Why Tangstein, when my name is Liza Baker? Thanks (apologies?) are due to Jerry Seinfeld for the inspiration – Donna Chang nee Changstein (“The Chinese Woman“) – and to my husband, Xiaobing Tang, who did NOT decide to reinvent/rename himself but has loaned me his name though I didn’t take it as my own!
I came to this site by a long and circuitous route, involving time spent studying Chinese language and literature, learning the culinary arts, working in the restaurant/catering business and as an office administrator. Now if anyone knows of an administrative position in a culinary school that specializes in Chinese cuisine, you know I’m looking for it….
This blog is a collection of recipes and menus that I have developed for teaching the Changsteins among us how to cook simple, healthy Chinese food for busy weeknights using readily available (and hopefully locally, organically/sustainably grown) ingredients and a minimum of kitchen gadgets. Along the way we’ll detour to look at some useful resources, meet some inspiring people, and have some fun cooking together.
I look forward to hearing your comments and suggestions, which can be left on any page.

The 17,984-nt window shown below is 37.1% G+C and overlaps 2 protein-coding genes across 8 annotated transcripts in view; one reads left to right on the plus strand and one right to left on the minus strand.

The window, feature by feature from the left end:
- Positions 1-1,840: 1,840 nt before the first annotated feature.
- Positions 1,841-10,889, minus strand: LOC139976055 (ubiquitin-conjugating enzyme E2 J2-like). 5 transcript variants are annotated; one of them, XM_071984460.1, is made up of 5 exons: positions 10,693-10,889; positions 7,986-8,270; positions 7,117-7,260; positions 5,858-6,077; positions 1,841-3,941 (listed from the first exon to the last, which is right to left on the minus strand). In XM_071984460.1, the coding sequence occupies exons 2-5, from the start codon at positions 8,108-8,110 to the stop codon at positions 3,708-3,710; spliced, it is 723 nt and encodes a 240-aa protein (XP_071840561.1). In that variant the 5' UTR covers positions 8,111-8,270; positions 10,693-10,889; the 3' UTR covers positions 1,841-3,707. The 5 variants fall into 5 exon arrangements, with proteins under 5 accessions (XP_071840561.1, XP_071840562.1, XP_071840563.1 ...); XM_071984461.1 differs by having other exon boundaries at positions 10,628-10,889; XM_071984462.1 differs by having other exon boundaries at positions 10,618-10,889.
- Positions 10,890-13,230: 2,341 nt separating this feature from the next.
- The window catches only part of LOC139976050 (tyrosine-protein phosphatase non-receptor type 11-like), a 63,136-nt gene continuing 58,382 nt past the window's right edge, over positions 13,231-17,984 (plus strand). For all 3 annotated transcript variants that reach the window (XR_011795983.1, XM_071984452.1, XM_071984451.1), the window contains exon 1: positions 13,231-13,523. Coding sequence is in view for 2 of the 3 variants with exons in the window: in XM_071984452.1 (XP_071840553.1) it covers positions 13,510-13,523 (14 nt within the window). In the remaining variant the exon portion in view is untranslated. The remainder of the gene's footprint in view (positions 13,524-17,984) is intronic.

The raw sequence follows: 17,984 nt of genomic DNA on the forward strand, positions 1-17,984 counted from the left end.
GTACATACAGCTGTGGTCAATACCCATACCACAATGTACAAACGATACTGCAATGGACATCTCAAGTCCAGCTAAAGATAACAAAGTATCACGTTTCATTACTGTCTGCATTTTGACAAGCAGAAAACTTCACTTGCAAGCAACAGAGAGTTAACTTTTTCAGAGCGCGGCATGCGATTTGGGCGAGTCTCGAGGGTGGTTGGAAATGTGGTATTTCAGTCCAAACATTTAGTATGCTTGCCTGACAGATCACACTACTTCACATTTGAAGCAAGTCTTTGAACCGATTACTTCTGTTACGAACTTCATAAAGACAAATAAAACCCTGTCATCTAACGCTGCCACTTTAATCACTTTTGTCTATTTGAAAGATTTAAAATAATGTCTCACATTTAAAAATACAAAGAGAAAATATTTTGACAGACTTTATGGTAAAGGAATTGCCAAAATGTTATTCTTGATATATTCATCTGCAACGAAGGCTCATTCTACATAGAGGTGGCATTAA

Before we get started, credit should be given and thanks expressed where they are due:
Where to begin? Perhaps at the beginning. I’m sure to miss someone, but unlike a cookbook, a blog is a work in progress! Thanks to…
- My mother and grandmother for laying the foundations of my culinary knowledge and skills
- My father, who loved good food
- My husband, for his unwavering support and encouragement AND for his fantastic photography
- My kids, for eating all kinds of things kids “aren’t supposed to eat”
- My mother- and sister-in-law for letting me look over their shoulders (but never touch anything!) in their kitchens
- My friends, many of whom said, “You should write a cookbook…” never knowing how much they inspired me to do so
- My Chinese teachers, especially John Berninghausen – the first word we learned in Chinese 101 was “daozi”, cleaver!
- My culinary arts instructors, who explained not only the hows but the whys and why nots
- Many many food writers and cookbook authors, especially: Fuchsia Dunlop (Revolutionary Chinese Cookbook) and Jack Santa Maria (Chinese Vegetarian Cookery), both of whom prove that you don’t have to be Chinese to cook Chinese food with a true Chinese flavor; Barbara Kingsolver (Animal, Vegetable, Miracle and Small Wonder), Michael Pollan (The Botany of Desire and The Omnivore’s Dilemma) and Nina Planck (Real Food), all of whom have taught me the economic, ecological, and health reasons for starting every recipe with whole, wholesome, local ingredients whenever possible; Deborah Madison (Local Flavors and Vegetarian Cooking for Everyone) for helping me to expore and make full use of the local farmers’ market.